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Filed 9/11/19 CERTIFIED FOR PARTIAL PUBLICATION* IN THE COURT OF APPEAL OF THE STATE OF CALIFORNIA FIRST APPELLATE DISTRICT DIVISION FIVE THE PEOPLE, Plaintiff and Respondent, A154196 v. (Solano County Super. Ct. No. FCR285903) JORDAN CHRISTOPHER HUGHES, Defendant and Appellant. A jury convicted Jordan Christopher Hughes of attempted murder of a peace officer (Pen. Code, §§ 187 subd. (a), 664)1 and three counts of assault with a firearm on a peace officer (§ 245, subd. (d)(1)). The jury also found that Hughes personally and intentionally discharged a firearm (§ 12022.53, subd. (c)) in committing all four offenses. In a prior appeal, People v. Hughes (May 18, 2017, A145853) (nonpub. opn.) (Hughes I)), this Division conditionally reversed Hughes’s convictions and remanded for the trial court to conduct an in camera Pitchess2 hearing. If a new trial was not ordered, Hughes was to be resentenced. Hughes appeals for a second time, asking us to examine the Pitchess records produced and deemed undiscoverable on remand. He also argues that recently enacted mental health diversion statutes (§§ 1001.35, 1001.36) apply retroactively to nonfinal cases and that sentencing errors and clerical mistakes in the abstract of judgment require modification. * Pursuant to California Rules of Court, rules 8.1105(b) and 8.1110, this opinion is certified for publication with the exception of parts B., C., D., and E. of the Discussion. 1 2 Undesignated statutory references are to the Penal Code. Pitchess v. Superior Court (1974) 11 Cal.3d 531 (Pitchess). 1 In the published portion of our opinion, we hold that section 1001.36 applies retroactively. In the unpublished portion of our opinion, we address Hughes’s remaining arguments and agree that a conditional reversal and remand is appropriate so the trial court may consider his diversion eligibility. If on remand the court determines Hughes is not eligible for section 1001.36 relief, his convictions and sentence are reinstated, and the trial court is directed to stay the sentence for the firearm enhancement to count four and issue a modified abstract of judgment making clerical corrections and reflecting Hughes’s 2,466 actual time credits. Otherwise, we affirm. BACKGROUND A. On June 26, 2011, at 10:16 p.m., Fairfield Police Department Officer Neal was dispatched to an apartment complex in Fairfield where O.D. was sitting in a van with his daughter J.D. J.D. was Hughes’s girlfriend and lived in apartment 17. The couple had been involved in a domestic dispute earlier that evening, and O.D. had driven J.D. back to her apartment to grab some belongings. She wanted officers to check the apartment before she went inside. J.D. had not seen Hughes with a gun that day but had seen him armed with a gun in the past. Officer White arrived on the scene while Officer Neal obtained keys to the apartment from J.D. When the officers entered the apartment, they smelled marijuana. Officer Neal repeatedly yelled, “Fairfield Police Department. Anyone inside Apartment 17 make yourself known.” He also called Hughes by his name, but neither officer heard anything in response or detected movement. After they “cleared” the kitchen, bedroom and living room, they discovered the bathroom door was locked. Officer Neal advised Officer White they needed backup and went outside to get more information. Officer Neal asked J.D. about the marijuana odor, and she told him that while she did not smoke, Hughes did. Asked about the bathroom door, J.D. said it had been unlocked when she left and if it was locked, then Hughes had probably killed himself. She explained that Hughes always said he was going to kill himself when they fought. 2 Officer Grimm and Sergeant Oviatt arrived and joined officers Neal and White. Officer Neal told the other officers about the possible firearm and suicide and said they “obviously had to open the bathroom door and force entry into the bathroom.” He devised a plan in which he would holster his weapon, kick the bathroom door open, and then run down the hallway toward Sergeant Oviatt as Officer Grimm and Officer White entered the bathroom behind him. Sergeant Oviatt would provide cover for all three officers. Before entering the bathroom, Officer Neal repeatedly shouted, “Jordan, it’s the Fairfield Police Department. You need to come out if you’re inside.” When there was no response, Officer Neal kicked the bathroom door open, as planned, and Hughes immediately fired five shots. Officer Neal fell down and then pushed Officer White and Officer Grimm toward the bedroom at their end of the hall while Sergeant Oviatt fired shots into the bathroom, hitting Hughes. The bathroom door closed and a status check revealed that none of the officers was injured. Approximately ten minutes elapsed between Officer Neal’s arrival on the scene and the time shots were fired. An officer outside notified Sergeant Oviatt that Hughes was texting family members. Sergeant Oviatt yelled, “Jordan, I know you’re in there. I know that you’re text messaging people.” Hughes called out that he was injured, and Sergeant Oviatt offered to provide him with medical attention. After 45 minutes to an hour, Hughes opened the door and crawled out of the bathroom, where he was arrested and transported to the hospital. A revolver was found on the bathroom floor. Hughes testified that he had been inside the bathroom with a gun because he was high and was considering killing himself. He had the gun because he had been robbed at gunpoint by a friend the previous December and remained traumatized and fearful for his life at all times. Hughes heard people inside the apartment but did not hear them say they were police. He fired his gun blindly when the door was kicked in to scare whomever was in the apartment, but he did not want to kill anyone. Hughes realized the people were police officers only after he had been shot when he heard someone call for a riot shield. 3 The defense also called Roger Clark, a retired Los Angeles County Sheriff’s Deputy and police procedures consultant, to testify about the appropriate way to deal with mentally ill or suicidal individuals. When asked a hypothetical question based on the facts of this case, he was critical of the officers’ decision to kick down the door. Clark explained that when a subject is barricaded in a room where he cannot escape, officers should set up a line of communication and attempt to get him to come out on his own. Entering the room by force was too risky for the officers. B. An amended information charged Hughes with three counts of attempted murder against Officers Neal, White, and Grimm (§§ 664, 187, subd. (a); counts one-three), and alleged the crimes were premeditated and committed against peace officers engaged in the performance of their duties (§ 664, subds. (e), (f)). Hughes was also charged with four counts of assault with a firearm on a peace officer (§ 245, subd. (d)(1); counts fourseven), naming as victims Officers Neal, White, and Grimm, and Sergeant Oviatt. As to all seven counts, it was further alleged Hughes had personally and intentionally discharged a firearm under section 12022.53, subdivision (c). The jury acquitted Hughes of the attempted murder counts naming Officers White and Grimm as victims (counts two-three) but convicted him of the attempted murder of Officer Neal (count one) and found true the allegation that count one was committed against a peace officer in the performance of his duties. It found untrue the allegation that the attempted murder of Officer Neal was premeditated. The jury also convicted Hughes of three counts of assault with a firearm on a peace officer as to Officers Neal, White, and Grimm (counts four-six), but acquitted him of the assault count against Sergeant Oviatt (count seven). Firearm enhancement allegations under section 12022.53, subdivision (c), were found true as to each count of conviction. Hughes was originally sentenced to a term of life with the possibility of parole on the attempted murder count (count one) with a 20-year consecutive term for that count’s firearm enhancement (§ 12022.53, subd. (c)). The trial court stayed, under section 654, the sentence on the assault with a firearm count involving Officer Neal (count four), 4 including the 20-year term for the section 12022.53 subdivision (c) enhancement attached to that count. Finding neither mitigating nor aggravating circumstances predominant, the trial court imposed a consecutive six-year middle term for the assault count involving Officer White (count five) plus a two-year consecutive term (one-third the middle term) for the assault count involving Officer Grimm (count six) (§§ 245, subd. (d)(1), 1170.1, subd. (a)), but stayed the firearm enhancement terms attached to both counts under section 654. C. Hughes appealed. In Hughes I, this Division conditionally reversed the judgment and remanded the matter for an in camera Pitchess review of Officers Neal, White and Grimm’s, and Sergeant Oviatt’s personnel records. In the event a new trial was not ordered after the Pitchess review, Hughes I ordered reinstatement of the judgment of conviction and resentencing because the trial court’s stay of the firearm enhancement terms for counts five and six was unauthorized, given that these counts “(unlike count 4) involved different victims” than count one. (Id. at 13, 1, 14.) After issuance of the remittitur, the trial court conducted an in camera review of the officers’ personnel files and concluded no materials were discoverable. Hughes’s trial counsel filed a resentencing brief, asking the trial court to consider his youth (21 years old in 2011) and mental illness in exercising its discretion to strike the firearm enhancements, under section 12022.53, subdivision (h). In support, defense counsel attached reports from a neuropsychologist, Dr. Friedman, who diagnosed Hughes as suffering from major depressive disorder and posttraumatic stress disorder. At resentencing, the trial court declined to strike the firearm enhancements and, consistent with the People’s request, again imposed the same aggregate sentence. The sentence is comprised of an indeterminate term of life with the possibility of parole on count one, a consecutive 20-year term for count one’s firearm enhancement, a consecutive midterm of six years on count five, and a consecutive one-third midterm of two years on count six. The court again stayed the sentence on count four pursuant to 5 section 654 but imposed (without stay) concurrent 20-year terms for the firearm enhancements on each of counts four, five, and six. DISCUSSION A. Hughes argues a recently enacted statute allowing for pretrial mental health diversion (§ 1001.36) applies retroactively and that this matter must be remanded for a determination of his eligibility. The People disagree, contending the statute operates only prospectively. Hughes has the better argument. 1. While the instant appeal was pending, the Legislature enacted sections 1001.35 and 1001.36 as part of Assembly Bill No. 1810 (Stats. 2018, ch. 34, §§ 24, 37), with the goal of promoting “[i]ncreased diversion of individuals with mental disorders to mitigate the individuals’ entry and reentry into the criminal justice system while protecting public safety” and “meet[ing] the unique mental health treatment and support needs of individuals with mental disorders.” (§ 1001.35, subds. (a), (c).) Section 1001.36 gives the trial court discretion to “grant pretrial diversion” if the defendant meets all of six eligibility requirements. (§ 1001.36, subds. (a)-(b).) “Pretrial diversion” is statutorily defined to mean “the postponement of prosecution, either temporarily or permanently, at any point in the judicial process from the point at which the accused is charged until adjudication, to allow the defendant to undergo mental health treatment . . . .” (§ 1001.36, subd. (c), italics added.) To be eligible, the court must be “satisfied that the defendant suffers from a mental disorder . . . including, but not limited to . . . post-traumatic stress disorder.” (§ 1001.36, subd. (b)(1)(A).) Second, the court must also be “satisfied that the defendant’s mental disorder was a significant factor in the commission of the charged offense.” (§ 1001.36, subd. (b)(1)(B).) Third, “a qualified mental health expert” must opine that “the defendant’s symptoms of the mental disorder motivating the criminal behavior would respond to mental health treatment.” (§ 1001.36, subd. (b)(1)(C).) Fourth, subject to certain exceptions, the defendant must consent to diversion and waive his or her right to a 6 speedy trial. (§ 1001.36, subd. (b)(1)(D).) Fifth, the defendant must agree “to comply with treatment as a condition of diversion.” (§ 1001.36, subd. (b)(1)(E).) Finally, the court must be “satisfied that the defendant will not pose an unreasonable risk of danger to public safety, as defined in Section 1170.18, if treated in the community.” (§ 1001.36, subd. (b)(1)(F).) Defendants charged with certain crimes, including murder, voluntary manslaughter, and rape, are also statutorily excluded. (§ 1001.36, subd. (b)(2).) If a defendant meets the eligibility requirements, the trial court must also determine whether “the recommended inpatient or outpatient program of mental health treatment will meet the specialized mental health treatment needs of the defendant.” (§ 1001.36, subd. (c)(1)(A).) The court may then grant diversion and refer the defendant to an approved treatment program (§ 1001.36, subd. (c)(1)(B)), and the program “shall provide regular reports to the court, the defense, and the prosecutor on the defendant’s progress in treatment.” (§ 1001.36, subd. (c)(2).) “The period during which criminal proceedings against the defendant may be diverted shall be no longer than two years.” (§ 1001.36, subd. (c)(3).) If the defendant is charged with additional crimes, or otherwise performs unsatisfactorily while in treatment, the court may reinstate criminal proceedings. (§ 1001.36, subd. (d).) However, if the defendant “satisfactorily” completes the diversion program, the court shall dismiss the criminal charges. (§ 1001.36, subd. (e).) 2. We now turn to the question of whether section 1001.36 applies retroactively. Whether a statute operates retroactively or prospectively is a question of legislative intent. (People v. Superior Court (Lara) (2018) 4 Cal.5th 299, 307.) The default rule is provided by section 3: “No part of [the Penal Code] is retroactive, unless expressly so declared.” There is a qualification to this default rule, however: Absent contrary indications, a law that potentially ameliorates punishment for a particular crime or class of defendants will apply retroactively to all cases not final on appeal. (Lara, supra, at pp. 303-304, 307, citing In re Estrada (1965) 63 Cal.2d 740 (Estrada).) “The Estrada rule 7 rests on the presumption that, in the absence of a savings clause providing only prospective relief or other clear intention concerning any retroactive effect, ‘a legislative body ordinarily intends for ameliorative changes to the criminal law to extend as broadly as possible, distinguishing only as necessary between sentences that are final and sentences that are not.’ ” (People v. Buycks (2018) 5 Cal.5th 857, 881.) The People do not dispute that section 1001.36 is potentially ameliorative for a class of defendants – those diagnosed with certain mental disorders. (§ 1001.36, subds. (a), (b), & (e).) Instead, they argue the Legislature “clearly signal[ed] its intent” to rebut the Estrada inference. (People v. Nasalga (1996) 12 Cal.4th 784, 793.) Hughes, on the other hand, relies on Lara, supra, 4 Cal.5th 299 and People v. Frahs (2018) 27 Cal.App.5th 784 (Frahs), review granted December 27, 2018, S252220. In Frahs, the Fourth District Court of Appeal held section 1001.36 applies retroactively to cases not yet final on appeal.3 (Id. at p. 791; accord, People v. Weaver (2019) 36 Cal.App.5th 1103, 1121.) Because it is integral to Frahs, we begin with Lara. In Lara, our Supreme Court considered Proposition 57 (Welf. & Inst. Code, §§ 602, 707, subds. (a)-(b)), which eliminated the People’s ability to directly charge juvenile offenders outside of juvenile court. (Lara, supra, 4 Cal.5th at pp. 304-305.) After Proposition 57, certain juveniles may still be tried as adults in criminal court, but only after the prosecutor files a motion to transfer, the juvenile court conducts a transfer hearing, and the juvenile court (not the prosecutor) determines the matter should be transferred to adult court. (Lara, at pp. 303, 305; former Welf. & Inst. Code, § 707, subd. (a), as amended by voters, Prop. 57 § 4.2, effective November 9, 2016.) Despite the initiative’s language requiring the transfer motion be filed “prior to the attachment of jeopardy” (former Welf. & Inst. Code, § 707, subd. (a)), the Lara court concluded the 3 The issue is before the California Supreme Court. (See Frahs, supra, 27 Cal.App.5th 784, review granted Dec. 27, 2018, S252220.) Because our Supreme Court denied depublication of Frahs pending review, it “has no binding or precedential effect” but may be cited for persuasive value. (Cal. Rules of Court, rule 8.1115(e)(1), eff. July 1, 2016.) 8 electorate intended Proposition 57 to apply retroactively to a defendant already charged, tried, and convicted as an adult before Proposition 57 took effect, as long as his judgment was not final. (Lara, at p. 304.) The court did not explicitly address the “attachment of jeopardy” language but reasoned that Proposition 57 gives rise to an inference of retroactivity through its reduction of “the possible punishment for a class of persons,” and because “nothing in Proposition 57’s text or ballot materials rebuts this inference.” (Lara, at pp. 303-304, 308-309.) Frahs, supra, 27 Cal.App.5th 784 followed Lara, explaining: “[S]imilar to Proposition 57, the mental health diversion program under section 1001.36 does not lessen the punishment for a particular crime. However, for a defendant with a diagnosed mental disorder, it is unquestionably an ‘ameliorating benefit’ to have the opportunity for diversion—and ultimately a possible dismissal—under section 1001.36.” (Frahs, supra, at p. 791.) The Frahs court conditionally reversed the defendant’s conviction and sentence, instructing the trial court to conduct a mental health diversion eligibility hearing on remand. (Id. at p. 792.) The People contend Frahs was incorrectly decided. They emphasize that section 1001.36 enacted only a pretrial diversion program that is available from the point at which the accused is charged “until adjudication.” (§ 1001.36, subd. (c).) They argue that this language unmistakably demonstrates a Legislative intent to apply the statute only if the defendant has not yet been convicted. (See People v. Craine (2019) 35 Cal.App.5th 744, 756 [“Pursuant to the Legislature’s own terminology, pretrial diversion is literally and functionally impossible once a defendant has been tried, found guilty, and sentenced”].) Frahs rejected this argument: “The fact that mental health diversion is available only up until the time that a defendant’s case is ‘adjudicated’ is simply how this particular diversion program is ordinarily designed to operate. Indeed, the fact that a juvenile transfer hearing under Proposition 57 ordinarily occurs prior to the attachment of jeopardy, did not prevent the Supreme Court in Lara, supra, 4 Cal.5th 299, from finding 9 that such a hearing must be made available to all defendants whose convictions are not yet final on appeal.” (Frahs, supra, 27 Cal.App.5th at p. 791.) Because our Supreme Court will soon decide the retroactivity question, we need not belabor the point. Although the People’s position has initial appeal, we are ultimately unpersuaded that the Legislature’s intent is sufficiently clear to rebut the Estrada inference. At base, the People argue that because section 1001.36 does not apply prospectively to cases after adjudication, it should not apply retroactively under Estrada. Were we to so hold, our decision would be in tension with Lara and other binding authority. (See Lara, supra, 4 Cal.5th at pp. 303-304, 308-309; see also People v. Francis (1969) 71 Cal.2d 66, 75, 77-78 [rejecting argument that because relevant statutory amendment “vests discretionary sentencing power in the trial court, ‘the very nature’ of the amendment leads to the conclusion that it was only intended to apply to cases where sentencing occurred after . . . amendment.” (italics added)].) We agree with the Frahs court that section 1001.36 applies retroactively to cases in which judgment is not yet final. (Frahs, supra, 27 Cal.App.4th at p. 788.) B. The People alternatively argue a conditional remand would be futile because there is no possibility Hughes can establish the final eligibility criterion, which requires the trial court be “satisfied that the defendant will not pose an unreasonable risk of danger to public safety, as defined in Section 1170.18, if treated in the community.” (§ 1001.36, subd. (b)(1)(F).) 1. An “unreasonable risk of danger to public safety” means “an unreasonable risk that the petitioner will commit a new violent felony” described in section 667, subdivision (e)(2)(C)(iv). (§ 1170.18, subd. (c).) “These violent felonies are known as ‘super strikes’ and include murder, attempted murder, solicitation to commit murder, assault with a machine gun on a police officer, possession of a weapon of mass destruction, and any serious or violent felony punishable by death or life imprisonment.” (People v. Jefferson (2016) 1 Cal.App.5th 235, 242, italics added; accord, § 667, subd. 10 (e)(2)(C)(iv).) In assessing risk, “[t]he court may consider the opinions of the district attorney, the defense, or a qualified mental health expert, and may consider the defendant’s violence and criminal history, the current charged offense, and any other factors that the court deems appropriate.” (§ 1001.36, subd. (b)(1)(F).) 2. On remand in Hughes I, before the Legislature passed Assembly Bill No. 1810, Hughes’s trial counsel asked the trial court to consider his mental illness in exercising its discretion to strike the firearm enhancements, under 12022.53, subdivision (h). In support, defense counsel attached two reports from Dr. Friedman, who evaluated Hughes in 2012, before trial, and again in 2018, before resentencing. In 2012, Dr. Friedman stated both of Hughes’s conditions (major depressive disorder and posttraumatic stress disorder) impacted his ability to think logically at the time of the shooting. Hughes reported being “uncertain” about why he fired the gun, but said, in some conflict with his testimony at trial, “maybe he was wanting the police to kill him.” Dr. Friedman concluded Hughes “does not display aggressive tendencies” and was unlikely to “direct[ly] harm” others. But, because his “suicidal potential persist[ed],” in 2012, “the more likely target of his actions would be himself.” Dr. Friedman saw “the potential for improvement with more comprehensive treatment.” In 2018, Hughes reported no longer feeling depressed or suffering nightmares. Dr. Friedman opined that Hughes had recovered from both posttraumatic stress disorder and major depressive disorder and was no longer “dangerous to other individuals or to society at large.” At resentencing, the trial court declined to strike the firearm enhancements and imposed the same aggregate term as it had originally. The trial court explained that Hughes’s case involves “unusual circumstances,” in that “[he] clearly was trying to likely draw fire from the officers,” it was “miraculous” that none of the officers were injured, and “it wasn’t clear to the Court . . . what area [Hughes] was shooting towards.” The court said, “[T]hat is why I didn’t originally impose all the terms [in] full consecutively. I tried to look at the youth of the defendant, the mitigating circumstances concerning his 11 mental health, as well as what he knew to be true and the imminent danger to the police officers who, fortunately, were not injured. . . . I think the original sentence . . . was appropriate because it would give [Hughes], with good behavior, the opportunity to parole while he was still a young man. . . . I think that’s a just sentence, all things considered.” (Italics added.) 3. We disagree with the People that the record compels a conclusion, as a matter of law, that Hughes poses an unreasonable risk of danger to public safety if treated in the community. The People are correct that the trial court indicated Hughes’s substantial prison sentence was “just” and “commensurate with [his] actions.” It also declined to reduce Hughes’s prison sentence by striking or dismissing any of the firearm enhancements in furtherance of justice. (See § 12022.53, subd. (h).) However, those sentencing determinations were made under a different calculus. (See People v. Burns 38 Cal.App.5th 776, 789.) Section 1001.36, subdivision (b)(1)(F), provides a high standard for disqualifying dangerousness: the trial court is to consider whether Hughes’s risk of committing a new super strike would be sufficiently mitigated by inpatient or outpatient mental health treatment. (See Ibid.) The trial court’s statements at resentencing are not particularly revealing on this question, which is understandable given that the trial court has had no opportunity to consider it. The trial court also expressly recognized that this case presents “unusual circumstances” and found Hughes’s mental health challenges to be mitigating. Hughes may very well face an uphill battle due to the nature of the charges – three of his six current charges qualify as “super strikes” (§ 667, subd. (e)(2)(C)(iv)) – and his history as a juvenile ward. (See People v. Burns, supra, 38 Cal.App.5th at p. 789 [conditional reversal “restores the case to its procedural posture before the jury verdict for purposes of evaluating [the defendant’s] eligibility for pretrial mental health diversion”]; Frahs, supra, 27 Cal.App.5th at p. 792 [trial court “shall . . . treat the matter as though [the defendant] had moved for pretrial diversion after the charges had been filed, but prior to their adjudication”].) But section 1001.36 does not categorically 12 exclude defendants charged with attempted murder or assault with a firearm on a peace officer from eligibility for pretrial mental health diversion. (§ 1001.36, subd. (b)(2)(A) – (b)(2)(H) [prohibiting diversion for defendants charged with “[m]urder or voluntary manslaughter,” rape, possession of a weapon of mass destruction, and other sex offenses].) Because the trial court did not clearly indicate it would find Hughes ineligible for mental health diversion, this factual determination should be made by the trial court in the first instance. (People v. Burns, supra, 38 Cal.App.5th at p. 789; People v. Jefferson (2019) 38 Cal.App.5th 399, 407-408.) C. In the event he is not granted pretrial diversion, Hughes asks us to review the sealed Pitchess transcript and personnel records produced at the in camera hearing to determine whether the trial court abused its discretion by withholding discoverable records. The People concede Hughes is entitled to such review. 1. Hughes’s defense counsel filed a pretrial motion for the discovery of the police personnel records of Officers Neal, White and Grimm, and Sergeant Oviatt, seeking “any evidence or complaints of official misconduct, harassment, improper or excessive use of force, conduct unbecoming a police officer, illegal detention/arrests, false statements in reports, false claims of reasonable or probable cause, evidence of racial or class bias, or any other evidence or complaints of dishonesty.” Disclosure was sought on the basis the information was necessary to fully cross-examine prosecution witnesses and to fully investigate and prepare all defenses, including that the officers were not acting in lawful performance of their duties because they used excessive force in kicking down the door of the bathroom despite knowing Hughes was possibly suicidal and in possession of a gun. The trial court denied Hughes’s motion, concluding it was “overbroad and not supported by good cause.” In Hughes I, this Division concluded the trial court abused its discretion in denying the motion as overbroad with respect to evidence and complaints concerning 13 prior incidents of excessive force. Hughes I remanded to the trial court for an in camera review of the officers’ personnel files for claims of excessive force, but also cautioned: “Because [Hughes’s] challenge to the lawfulness of the officers’ conduct in this case pertains to their decision to go forward with a forcible entry rather than to employ other means of persuading him to leave the bathroom, claims of other types of excessive force (unnecessary roughness during an arrest, etc.) may not be relevant to the pending case or subject to discovery.” After the remittitur issued in Hughes I, the trial court conducted an in camera review of the officers’ personnel files for information relevant to Hughes’s excessive force defense and concluded no materials were discoverable. 2. We review the trial court’s decisions regarding discovery of an officer’s personnel records for abuse of discretion. (People v. Mooc (2001) 26 Cal.4th 1216, 1228.) It is the trial court’s responsibility, in order to permit appellate review, to “make a record of what documents it examined before ruling on the Pitchess motion. . . . If the documents produced by the custodian are not voluminous, the court can photocopy them and place them in a confidential file. Alternatively, the court can prepare a list of the documents it considered, or simply state for the record what documents it examined. Without some record of the documents examined by the trial court, a party’s ability to obtain appellate review of the trial court’s decision, whether to disclose or not to disclose, would be nonexistent.” (Id. at p. 1229.) Here, Hughes’s appellate counsel properly attempted to augment the record to obtain a settled statement of the trial court’s in camera review. In response to our order granting Hughes’s application, we received the sealed transcript from the in camera review, but we did not receive a copy of the documents the trial court reviewed or a log of such documents. Thus, we have only the sealed transcript of the trial court’s in camera review, in which the court “state[d] for the record what documents it examined.” (Mooc, supra, 26 Cal.4th at p. 1229.) When the confidential personnel files themselves are subsequently unavailable, the appellate court may conduct an adequate review by 14 considering only the sealed transcript. (People v. Myles (2012) 53 Cal.4th 1181, 1209.) Having independently reviewed the sealed transcript, we conclude the trial court did not abuse its discretion in refusing to disclose any records from the officers’ personnel files. D. Hughes also contends the term imposed for the firearm enhancement (§ 12022.53, subd. (c)) to count four (assault of Officer Neal) should have been stayed along with the substantive offense. The People concede the trial court erred (People v. Bui (2011) 192 Cal.App.4th 1002, 1015-1016; People v. Mustafaa (1994) 22 Cal.App.4th 1305, 1310), and concede we may modify the sentence because the record does not suggest the trial court intended to change the sentence in this respect. Accordingly, in the event Hughes is not eligible for section 1001.36 relief, his convictions and sentence are reinstated, and the trial court is directed to stay the term imposed on count four’s firearm enhancement under section 12022.53, subdivision (c). E. Finally, Hughes points out two clerical errors in the modified abstract of judgment (referring to the original sentencing date rather than the resentencing date and failing to reflect his indeterminate term). He also contends the trial court failed, at the resentencing hearing, to calculate his actual custody credits through the date of resentencing. The People concede the clerical errors must be corrected, and also concede the trial court’s error in failing to recalculate actual custody credits and reflect them in the amended abstract of judgment. (People v. Buckhalter (2001) 26 Cal.4th 20, 29 [“when a prison term already in progress is modified as the result of an appellate sentence remand, the sentencing court must recalculate and credit against the modified sentence all actual time the defendant has already served, whether in jail or prison”]; § 2900.1.) The parties agree Hughes had served 2,466 days when he was resentenced on March 26, 2018. In the event Hughes is found ineligible for diversion or is granted diversion but does not successfully complete it, we direct the trial court to issue a modified abstract of judgment reflecting Hughes’s 2,466 actual time credits at resentencing and to otherwise correct the abstract. 15 DISPOSITION The judgment is conditionally reversed, and the case is remanded to the trial court with directions to conduct a diversion eligibility hearing, under section 1001.36. If the trial court determines that Hughes qualifies for diversion under section 1001.36, then the court may grant diversion. If Hughes successfully completes diversion, then the trial court shall dismiss the charges. If the trial court determines that Hughes is ineligible for diversion, or it grants diversion but Hughes does not successfully complete it, then his convictions and sentence are reinstated. The trial court is further directed to stay the term imposed on the firearm enhancement to count four; award Hughes 2,466 actual time credits through the date of his resentencing; and prepare an amended abstract of judgment consistent with this opinion. A copy of the amended abstract of judgment shall be forwarded to the Department of Corrections and Rehabilitation. In all other respects, the judgment is affirmed. 16 _________________________ BURNS, J. WE CONCUR: _________________________ JONES, P. J. _________________________ NEEDHAM, J. 17 A154196 Superior Court of Solano County, No. FCR285903, Donna Stashyn, Judge. Xavier Beccera, Attorney General of California, Gerald A. Engler, Chief Assistant Attorney Generral, Jeffrey M. Laurence, Senior Assistant Attorney General, Arthur P. Beever, Deputy Attorney General, and Lisa Ashely Ott, Deputy Attorney General, for Plaintiff and Respondent. Catherine A. White, under appointment by the Court of Appeal, for Defendant and Appellant. 18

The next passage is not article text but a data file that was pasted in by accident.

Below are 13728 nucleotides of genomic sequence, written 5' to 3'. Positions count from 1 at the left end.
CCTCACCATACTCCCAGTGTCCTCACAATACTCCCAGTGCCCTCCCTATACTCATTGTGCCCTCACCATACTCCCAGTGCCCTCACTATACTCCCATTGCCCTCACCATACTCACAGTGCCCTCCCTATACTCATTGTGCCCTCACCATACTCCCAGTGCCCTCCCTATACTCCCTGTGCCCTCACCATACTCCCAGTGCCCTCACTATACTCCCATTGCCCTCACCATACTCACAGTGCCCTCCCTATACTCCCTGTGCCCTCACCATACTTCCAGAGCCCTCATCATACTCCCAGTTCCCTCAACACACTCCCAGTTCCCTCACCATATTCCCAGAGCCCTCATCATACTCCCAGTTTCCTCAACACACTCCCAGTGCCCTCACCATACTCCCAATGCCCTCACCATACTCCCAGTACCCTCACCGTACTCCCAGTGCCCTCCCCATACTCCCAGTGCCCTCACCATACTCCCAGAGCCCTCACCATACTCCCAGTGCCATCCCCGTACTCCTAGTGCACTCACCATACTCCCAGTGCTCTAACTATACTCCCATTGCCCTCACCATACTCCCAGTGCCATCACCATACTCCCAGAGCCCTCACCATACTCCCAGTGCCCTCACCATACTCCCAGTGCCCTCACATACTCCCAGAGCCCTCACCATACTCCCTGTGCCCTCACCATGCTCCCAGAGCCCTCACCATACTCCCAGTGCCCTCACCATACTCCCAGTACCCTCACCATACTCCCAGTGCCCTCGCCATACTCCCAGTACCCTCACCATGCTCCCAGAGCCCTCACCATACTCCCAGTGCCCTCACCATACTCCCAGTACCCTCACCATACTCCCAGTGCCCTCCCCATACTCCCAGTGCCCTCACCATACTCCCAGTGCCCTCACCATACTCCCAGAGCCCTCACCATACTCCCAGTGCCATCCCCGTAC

Primary Holding
Recently-enacted mental health pretrial diversion statute (Penal Code 1001.36) applies retroactively to nonfinal cases.